Driving at Night in Nicaragua and All Central America?

gueguense's picture

The unwritten rule is not to be out driving or anything on the road late at night, particularly after 9 PM.  Of course some countries and areas in Central America are worse than others - but if you are a gringo this applies nearly everywhere.

A van full of gringos screams "robenme".

In one incident I heard about in Nicaragua just this past August (a bus heading Managua to Granada, full of fresh tourists) this is what probably happened.   They screamed; somebody listened!  Figuratively.

So let me just be clear what may have happpened leading up to the fake police pulling over the bus and boarding it armed with guns, only to demand all valuables. A guy in Granada calls his paisanos on the cellphone:

"vienen unos gringos en un microbus rumbo al aeropuerto van via tipitapa. Acaban de salir, esperenlos en el tope....." The van people (the driver most likely) may have had some part in it.  A cut of the action.

When I take a late night flight into Managua, I have friends waiting for me in their pickup truck. Note: we always have a third guy in the truck bed to keep an eye on the luggage. The appropriate countermeasures are kept at the ready as well.

Related tip: never let the neighbors see you put luggage in a car!!!!! Bring the car or truck inside the driveway.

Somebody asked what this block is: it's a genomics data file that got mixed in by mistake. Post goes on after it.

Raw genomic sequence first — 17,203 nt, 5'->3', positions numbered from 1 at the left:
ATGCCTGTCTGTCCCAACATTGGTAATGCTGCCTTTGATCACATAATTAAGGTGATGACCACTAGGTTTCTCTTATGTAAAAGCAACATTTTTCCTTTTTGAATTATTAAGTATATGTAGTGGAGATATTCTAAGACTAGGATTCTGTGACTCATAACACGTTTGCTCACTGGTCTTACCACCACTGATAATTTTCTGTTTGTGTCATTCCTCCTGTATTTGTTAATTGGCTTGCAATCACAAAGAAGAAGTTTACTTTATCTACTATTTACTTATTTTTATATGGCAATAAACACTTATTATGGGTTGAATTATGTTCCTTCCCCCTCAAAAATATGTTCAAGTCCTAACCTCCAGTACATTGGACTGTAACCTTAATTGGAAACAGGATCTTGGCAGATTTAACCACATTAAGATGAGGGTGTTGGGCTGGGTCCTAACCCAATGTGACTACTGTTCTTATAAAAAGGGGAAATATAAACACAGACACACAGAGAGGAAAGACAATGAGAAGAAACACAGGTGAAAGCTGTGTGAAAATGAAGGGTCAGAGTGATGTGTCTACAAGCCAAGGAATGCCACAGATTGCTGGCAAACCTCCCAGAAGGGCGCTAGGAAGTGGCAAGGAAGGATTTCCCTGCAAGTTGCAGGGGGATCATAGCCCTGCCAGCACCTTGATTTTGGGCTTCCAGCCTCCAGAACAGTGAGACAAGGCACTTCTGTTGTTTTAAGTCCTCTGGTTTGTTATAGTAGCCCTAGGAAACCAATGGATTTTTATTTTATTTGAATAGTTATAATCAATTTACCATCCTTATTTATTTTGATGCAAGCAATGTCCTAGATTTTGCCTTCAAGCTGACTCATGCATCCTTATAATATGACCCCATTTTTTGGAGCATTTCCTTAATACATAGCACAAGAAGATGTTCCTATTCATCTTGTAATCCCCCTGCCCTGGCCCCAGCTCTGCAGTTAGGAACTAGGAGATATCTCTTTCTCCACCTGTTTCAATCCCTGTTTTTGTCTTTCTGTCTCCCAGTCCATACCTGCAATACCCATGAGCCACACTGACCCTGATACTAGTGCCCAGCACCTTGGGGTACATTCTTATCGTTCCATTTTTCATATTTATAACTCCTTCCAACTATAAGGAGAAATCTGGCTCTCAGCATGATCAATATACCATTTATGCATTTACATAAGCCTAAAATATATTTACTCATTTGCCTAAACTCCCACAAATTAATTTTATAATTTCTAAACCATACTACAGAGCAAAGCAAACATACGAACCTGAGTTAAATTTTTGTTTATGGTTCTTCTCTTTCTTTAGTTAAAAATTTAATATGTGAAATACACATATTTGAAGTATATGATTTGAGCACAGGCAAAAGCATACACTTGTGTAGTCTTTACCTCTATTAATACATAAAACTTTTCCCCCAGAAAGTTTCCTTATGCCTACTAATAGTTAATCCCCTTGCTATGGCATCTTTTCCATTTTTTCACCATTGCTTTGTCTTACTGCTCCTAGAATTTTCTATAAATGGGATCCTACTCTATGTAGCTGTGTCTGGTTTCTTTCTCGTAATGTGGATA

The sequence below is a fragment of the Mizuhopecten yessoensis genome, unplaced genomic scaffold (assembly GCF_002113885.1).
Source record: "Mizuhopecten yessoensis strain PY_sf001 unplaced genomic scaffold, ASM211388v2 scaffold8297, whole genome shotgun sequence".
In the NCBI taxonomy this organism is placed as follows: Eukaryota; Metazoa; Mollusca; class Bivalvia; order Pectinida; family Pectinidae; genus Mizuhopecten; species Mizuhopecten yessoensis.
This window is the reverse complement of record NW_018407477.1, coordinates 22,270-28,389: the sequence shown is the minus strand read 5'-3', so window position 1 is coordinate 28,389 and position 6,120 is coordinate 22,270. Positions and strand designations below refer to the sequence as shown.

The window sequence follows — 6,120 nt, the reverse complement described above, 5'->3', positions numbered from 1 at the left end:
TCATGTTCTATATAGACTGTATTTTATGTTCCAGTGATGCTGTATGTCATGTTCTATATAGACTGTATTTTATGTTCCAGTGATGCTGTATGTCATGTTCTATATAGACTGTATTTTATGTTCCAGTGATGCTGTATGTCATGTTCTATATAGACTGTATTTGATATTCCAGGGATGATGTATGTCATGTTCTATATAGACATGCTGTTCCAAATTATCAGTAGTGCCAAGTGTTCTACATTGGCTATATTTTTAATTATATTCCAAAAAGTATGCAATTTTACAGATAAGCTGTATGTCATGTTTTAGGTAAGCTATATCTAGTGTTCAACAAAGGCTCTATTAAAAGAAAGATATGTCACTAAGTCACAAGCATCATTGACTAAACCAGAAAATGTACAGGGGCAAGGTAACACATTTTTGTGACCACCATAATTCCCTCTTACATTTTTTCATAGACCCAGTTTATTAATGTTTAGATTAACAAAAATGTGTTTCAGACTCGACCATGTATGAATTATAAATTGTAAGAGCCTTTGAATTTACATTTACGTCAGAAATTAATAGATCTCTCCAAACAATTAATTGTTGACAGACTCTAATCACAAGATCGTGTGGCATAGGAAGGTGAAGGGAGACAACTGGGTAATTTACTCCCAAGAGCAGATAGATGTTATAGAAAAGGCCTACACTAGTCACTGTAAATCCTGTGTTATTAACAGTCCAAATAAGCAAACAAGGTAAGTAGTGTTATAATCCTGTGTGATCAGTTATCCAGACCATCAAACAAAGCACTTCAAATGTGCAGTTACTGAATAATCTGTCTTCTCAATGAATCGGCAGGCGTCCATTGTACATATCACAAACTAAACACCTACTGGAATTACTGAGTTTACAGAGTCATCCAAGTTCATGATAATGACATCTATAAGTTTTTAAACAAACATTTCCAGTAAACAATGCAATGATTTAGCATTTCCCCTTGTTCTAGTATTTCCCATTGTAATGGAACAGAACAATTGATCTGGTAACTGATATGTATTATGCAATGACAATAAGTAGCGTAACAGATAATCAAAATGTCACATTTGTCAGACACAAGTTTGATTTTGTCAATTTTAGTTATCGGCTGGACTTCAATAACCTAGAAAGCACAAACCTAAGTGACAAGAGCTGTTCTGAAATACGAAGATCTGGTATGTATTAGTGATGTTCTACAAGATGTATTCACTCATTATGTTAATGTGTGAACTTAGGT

And once again please never travel or get in a van with a bunch of gringos.......


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more "activity" on Managua-leon highway as you reported


yuck!  the fake cops are active at km 54 now towards Leon!

fake police on multiple roads near Managua

The latest US State Dept. report (http://travel.state.gov/travel/cis_pa_tw/cis/cis_985.html) specifically mentions the issues on the roads with the fake police.

U.S. citizens are increasingly targeted shortly after arriving in the country by criminals posing as Nicaraguan police officers who pull their vehicles – including those operated by reputable hotels -- over for inspection. In each case, the incidents happened after dark and involved gun-wielding assailants who robbed passengers of all valuables and drove them to remote locations where they were left to fend for themselves. Some assailants employed threats of physical violence. While the traditional scene of these attacks has been the Tipitapa-Masaya Highway, this activity has recently spread to the Managua-Leon Highway. The U.S. Embassy warns U.S. citizens to exercise extreme caution when driving at night from Managua’s International Airport and to avoid traveling the Tipitapa-Masaya Highway at night.

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